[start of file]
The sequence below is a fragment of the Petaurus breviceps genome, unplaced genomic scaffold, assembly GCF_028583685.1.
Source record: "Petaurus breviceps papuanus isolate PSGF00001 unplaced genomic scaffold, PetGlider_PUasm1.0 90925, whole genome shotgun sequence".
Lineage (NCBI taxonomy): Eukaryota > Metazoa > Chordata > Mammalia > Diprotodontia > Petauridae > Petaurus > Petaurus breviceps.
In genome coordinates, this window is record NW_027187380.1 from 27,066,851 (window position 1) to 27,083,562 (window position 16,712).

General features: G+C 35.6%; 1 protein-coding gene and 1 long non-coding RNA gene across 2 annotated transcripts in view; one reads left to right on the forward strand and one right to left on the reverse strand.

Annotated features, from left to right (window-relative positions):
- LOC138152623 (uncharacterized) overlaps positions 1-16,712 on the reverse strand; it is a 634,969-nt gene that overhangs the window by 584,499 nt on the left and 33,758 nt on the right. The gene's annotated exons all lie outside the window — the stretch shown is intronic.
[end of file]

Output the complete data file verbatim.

The sequence below is a fragment of the Petaurus breviceps genome, unplaced genomic scaffold, assembly GCF_028583685.1.
Source record: "Petaurus breviceps papuanus isolate PSGF00001 unplaced genomic scaffold, PetGlider_PUasm1.0 90925, whole genome shotgun sequence".
Lineage (NCBI taxonomy): Eukaryota > Metazoa > Chordata > Mammalia > Diprotodontia > Petauridae > Petaurus > Petaurus breviceps.
In genome coordinates, this window is record NW_027187380.1 from 27,066,851 (window position 1) to 27,083,562 (window position 16,712).

General features: G+C 35.6%; 1 protein-coding gene and 1 long non-coding RNA gene across 2 annotated transcripts in view; one reads left to right on the forward strand and one right to left on the reverse strand.

Annotated features, from left to right (window-relative positions):
- LOC138152623 (uncharacterized) overlaps positions 1-16,712 on the reverse strand; it is a 634,969-nt gene that overhangs the window by 584,499 nt on the left and 33,758 nt on the right. The gene's annotated exons all lie outside the window — the stretch shown is intronic.